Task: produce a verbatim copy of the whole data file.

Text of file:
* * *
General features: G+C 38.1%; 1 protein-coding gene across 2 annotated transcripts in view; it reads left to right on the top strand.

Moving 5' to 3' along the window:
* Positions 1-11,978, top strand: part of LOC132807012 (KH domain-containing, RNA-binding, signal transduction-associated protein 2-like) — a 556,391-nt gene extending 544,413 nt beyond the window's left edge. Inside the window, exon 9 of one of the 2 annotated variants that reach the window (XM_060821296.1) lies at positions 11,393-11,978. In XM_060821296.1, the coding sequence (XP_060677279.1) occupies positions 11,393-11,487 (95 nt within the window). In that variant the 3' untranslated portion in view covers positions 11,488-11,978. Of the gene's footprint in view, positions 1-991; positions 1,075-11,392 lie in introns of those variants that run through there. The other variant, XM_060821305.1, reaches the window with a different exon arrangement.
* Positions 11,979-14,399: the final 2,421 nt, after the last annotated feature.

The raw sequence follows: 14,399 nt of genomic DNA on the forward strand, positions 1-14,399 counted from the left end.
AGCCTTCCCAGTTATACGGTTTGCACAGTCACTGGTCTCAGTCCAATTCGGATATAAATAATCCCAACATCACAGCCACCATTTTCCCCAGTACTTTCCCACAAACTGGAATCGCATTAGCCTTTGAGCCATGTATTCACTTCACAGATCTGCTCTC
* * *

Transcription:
General features: G+C 38.1%; 1 protein-coding gene across 2 annotated transcripts in view; it reads left to right on the top strand.

Moving 5' to 3' along the window:
* Positions 1-11,978, top strand: part of LOC132807012 (KH domain-containing, RNA-binding, signal transduction-associated protein 2-like) — a 556,391-nt gene extending 544,413 nt beyond the window's left edge. Inside the window, exon 9 of one of the 2 annotated variants that reach the window (XM_060821296.1) lies at positions 11,393-11,978. In XM_060821296.1, the coding sequence (XP_060677279.1) occupies positions 11,393-11,487 (95 nt within the window). In that variant the 3' untranslated portion in view covers positions 11,488-11,978. Of the gene's footprint in view, positions 1-991; positions 1,075-11,392 lie in introns of those variants that run through there. The other variant, XM_060821305.1, reaches the window with a different exon arrangement.
* Positions 11,979-14,399: the final 2,421 nt, after the last annotated feature.

The raw sequence follows: 14,399 nt of genomic DNA on the forward strand, positions 1-14,399 counted from the left end.
AGCCTTCCCAGTTATACGGTTTGCACAGTCACTGGTCTCAGTCCAATTCGGATATAAATAATCCCAACATCACAGCCACCATTTTCCCCAGTACTTTCCCACAAACTGGAATCGCATTAGCCTTTGAGCCATGTATTCACTTCACAGATCTGCTCTC